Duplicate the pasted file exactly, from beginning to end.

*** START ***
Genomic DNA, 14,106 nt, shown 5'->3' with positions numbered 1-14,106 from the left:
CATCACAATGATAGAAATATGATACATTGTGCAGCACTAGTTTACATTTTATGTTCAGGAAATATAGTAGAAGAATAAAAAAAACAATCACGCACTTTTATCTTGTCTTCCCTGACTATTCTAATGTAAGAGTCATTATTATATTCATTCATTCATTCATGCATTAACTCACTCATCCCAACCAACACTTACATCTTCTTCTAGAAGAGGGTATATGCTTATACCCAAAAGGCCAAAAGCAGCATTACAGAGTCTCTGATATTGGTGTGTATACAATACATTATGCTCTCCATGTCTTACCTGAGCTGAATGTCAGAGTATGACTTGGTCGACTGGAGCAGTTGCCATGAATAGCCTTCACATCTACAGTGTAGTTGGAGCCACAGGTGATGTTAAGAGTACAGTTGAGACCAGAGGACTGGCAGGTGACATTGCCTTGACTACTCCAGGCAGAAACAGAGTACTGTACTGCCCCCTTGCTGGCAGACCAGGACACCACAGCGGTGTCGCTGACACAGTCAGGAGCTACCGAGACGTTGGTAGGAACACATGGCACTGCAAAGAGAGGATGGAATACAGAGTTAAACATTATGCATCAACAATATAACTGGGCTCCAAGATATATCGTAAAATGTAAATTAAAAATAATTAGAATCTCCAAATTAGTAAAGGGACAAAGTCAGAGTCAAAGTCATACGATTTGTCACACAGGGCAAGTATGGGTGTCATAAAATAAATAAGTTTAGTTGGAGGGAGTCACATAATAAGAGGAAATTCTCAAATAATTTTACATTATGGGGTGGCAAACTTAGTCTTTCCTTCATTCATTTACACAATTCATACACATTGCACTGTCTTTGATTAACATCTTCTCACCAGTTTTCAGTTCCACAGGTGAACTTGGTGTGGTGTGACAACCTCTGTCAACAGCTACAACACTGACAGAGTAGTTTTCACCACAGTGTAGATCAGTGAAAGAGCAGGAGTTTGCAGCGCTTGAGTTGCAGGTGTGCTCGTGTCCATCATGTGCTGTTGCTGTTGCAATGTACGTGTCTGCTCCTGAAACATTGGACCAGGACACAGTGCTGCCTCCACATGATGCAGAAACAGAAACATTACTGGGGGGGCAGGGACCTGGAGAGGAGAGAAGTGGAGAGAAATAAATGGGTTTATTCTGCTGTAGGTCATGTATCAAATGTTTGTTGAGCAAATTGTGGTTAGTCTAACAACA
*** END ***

Genomic DNA, 14,106 nt, shown 5'->3' with positions numbered 1-14,106 from the left:
CATCACAATGATAGAAATATGATACATTGTGCAGCACTAGTTTACATTTTATGTTCAGGAAATATAGTAGAAGAATAAAAAAAACAATCACGCACTTTTATCTTGTCTTCCCTGACTATTCTAATGTAAGAGTCATTATTATATTCATTCATTCATTCATGCATTAACTCACTCATCCCAACCAACACTTACATCTTCTTCTAGAAGAGGGTATATGCTTATACCCAAAAGGCCAAAAGCAGCATTACAGAGTCTCTGATATTGGTGTGTATACAATACATTATGCTCTCCATGTCTTACCTGAGCTGAATGTCAGAGTATGACTTGGTCGACTGGAGCAGTTGCCATGAATAGCCTTCACATCTACAGTGTAGTTGGAGCCACAGGTGATGTTAAGAGTACAGTTGAGACCAGAGGACTGGCAGGTGACATTGCCTTGACTACTCCAGGCAGAAACAGAGTACTGTACTGCCCCCTTGCTGGCAGACCAGGACACCACAGCGGTGTCGCTGACACAGTCAGGAGCTACCGAGACGTTGGTAGGAACACATGGCACTGCAAAGAGAGGATGGAATACAGAGTTAAACATTATGCATCAACAATATAACTGGGCTCCAAGATATATCGTAAAATGTAAATTAAAAATAATTAGAATCTCCAAATTAGTAAAGGGACAAAGTCAGAGTCAAAGTCATACGATTTGTCACACAGGGCAAGTATGGGTGTCATAAAATAAATAAGTTTAGTTGGAGGGAGTCACATAATAAGAGGAAATTCTCAAATAATTTTACATTATGGGGTGGCAAACTTAGTCTTTCCTTCATTCATTTACACAATTCATACACATTGCACTGTCTTTGATTAACATCTTCTCACCAGTTTTCAGTTCCACAGGTGAACTTGGTGTGGTGTGACAACCTCTGTCAACAGCTACAACACTGACAGAGTAGTTTTCACCACAGTGTAGATCAGTGAAAGAGCAGGAGTTTGCAGCGCTTGAGTTGCAGGTGTGCTCGTGTCCATCATGTGCTGTTGCTGTTGCAATGTACGTGTCTGCTCCTGAAACATTGGACCAGGACACAGTGCTGCCTCCACATGATGCAGAAACAGAAACATTACTGGGGGGGCAGGGACCTGGAGAGGAGAGAAGTGGAGAGAAATAAATGGGTTTATTCTGCTGTAGGTCATGTATCAAATGTTTGTTGAGCAAATTGTGGTTAGTCTAACAACA